Quick Answer: What Does An Appositive Phrase Begin With?

Sometimes, appositives and appositive phrases begin with that is, in other words, such as, and for example. Appositives may be considered essential or nonessential depending on the context. Richard, my brother, is taking me to the airport Friday afternoon.

How do you start a sentence with an appositive?

An appositive at the beginning of a sentence is usually followed by a comma. In each of the examples seen so far, the appositive has referred to the subject of the sentence. However, an appositive may appear before or after any noun in a sentence.

What is an example of an appositive phrase?

An appositive is a noun or a noun phrase that renames the noun next to it. For example, consider the phrase ” The boy raced ahead to the finish line. ” Adding an appositive noun phrase could result in “The boy, an avid sprinter, raced ahead to the finish line.”

What makes up an appositive phrase?

An appositive is a noun or pronoun that renames or identifies another noun or pronoun in some way. An appositive phrase consists of an appositive and its modifiers. Without the essential appositive phrase, the sentence doesn’t make much sense.

What is an appositive phrase simple?

An appositive is a noun or noun phrase (appositive phrase) that gives another name to the noun right next to it. It adds descriptive words about a specific thing (the noun), which helps make a sentence more detailed; or, it adds essential information to make the sentence’s meaning clear.

What is an appositive and appositive phrase?

An appositive is a noun or pronoun — often with modifiers — set beside another noun or pronoun to explain or identify it. An appositive phrase usually follows the word it explains or identifies, but it may also precede it. A bold innovator, Wassily Kandinsky is known for his colorful abstract paintings.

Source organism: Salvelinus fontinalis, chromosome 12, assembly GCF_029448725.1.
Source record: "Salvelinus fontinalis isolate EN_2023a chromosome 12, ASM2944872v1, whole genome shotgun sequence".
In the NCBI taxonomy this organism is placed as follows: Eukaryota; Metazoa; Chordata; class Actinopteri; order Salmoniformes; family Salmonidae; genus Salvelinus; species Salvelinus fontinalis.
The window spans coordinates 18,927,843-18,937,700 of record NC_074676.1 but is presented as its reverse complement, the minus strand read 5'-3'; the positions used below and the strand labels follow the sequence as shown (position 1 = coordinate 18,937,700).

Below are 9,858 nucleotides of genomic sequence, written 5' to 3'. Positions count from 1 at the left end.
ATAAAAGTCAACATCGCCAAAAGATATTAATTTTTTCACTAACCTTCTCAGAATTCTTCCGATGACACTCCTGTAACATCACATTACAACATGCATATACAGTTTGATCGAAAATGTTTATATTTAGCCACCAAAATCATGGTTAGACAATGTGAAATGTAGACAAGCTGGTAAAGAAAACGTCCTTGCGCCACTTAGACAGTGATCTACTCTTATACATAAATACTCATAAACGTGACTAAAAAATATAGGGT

You might be interested:  Quick Answer: Can You Walk Around Kensington Palace Gardens?

How do you Appositively combine sentences?

To combine two sentences using an appositive, drop the subject and verb from the sentence that renames the noun and turn it into a phrase. Note that in the previous example, the appositive is positioned immediately after the noun it describes.

Do appositive phrases need commas?

Commas and Appositives. Always bookend a nonrestrictive, appositive noun or phrase with commas in the middle of a sentence. If the noun or phrase is placed at the end of a sentence, it should be preceded by a comma.

Can an appositive be at the end of a sentence?

Similarly, an appositive can be found as a phrase at the end of a sentence. Appositives at the Ends of Sentences Martha ate lunch at Chili’s, her favorite restaurant on the weekends. My uncle was staying at the Holiday Inn, the most affordable hotel in the neighborhood.

What is appositive context clues?

A type of definition clue. An appositive is a word or. phrase that defines or explains an unfamiliar word that. comes before it.

What type of punctuation is typically used in an appositive phrase?

Because the appositive is nonrestrictive, or nonessential to the meaning of the sentence, it is set aside from the rest of the sentence using punctuation. Commas are the most frequently used punctuation for appositives, though like all parentheticals, em dashes or parentheses can also be used.

What is appositive in the objective?

Objective Complement (OC) – a noun, pronoun, or adjective that renames or describes (equals) the direct object. Appositive (App) – a noun or pronoun that renames another noun; An appositive is usually placed next to the noun it renames.. Therefore, gourmet is an appositive of Joe.

You might be interested:  Often asked: What Is A Tiller In Agriculture?

Do appositive phrases have verbs?

Although nouns including pronouns and noun phrases most frequently perform the function, verb phrases in the form of present participles and infinitives sometimes function as appositives in English.

What is the appositive phrase in this sentence Sparky a dog that loved popcorn was well known around the neighborhood?

Named Sparky, the dog was well known around the neighborhood. A lover of popcorn, Sparky was often spotted at the fair. The neighborhood’s favorite dog, Sparky was friendly to everyone. Here, the appositive phrase describes the noun that follows it.

What is the best definition of an appositive?

The definition of appositive refers to two nouns or noun phrases that are together in a sentence and each one gives more information about the other. In the sentence “I am waiting for my friend Beth” the phrase “my friend” is an appositive phrase to “Beth” and “Beth” is an appositive noun to “my friend”.

Why do writers use Appositives and appositive phrases in their writing?

Authors use appositives and appositive phrases to add description to nouns. Sometimes they put the appositive in the middle of the sentence, and sometimes they put it at the end. However, an appositive always comes directly after the noun that it is describing.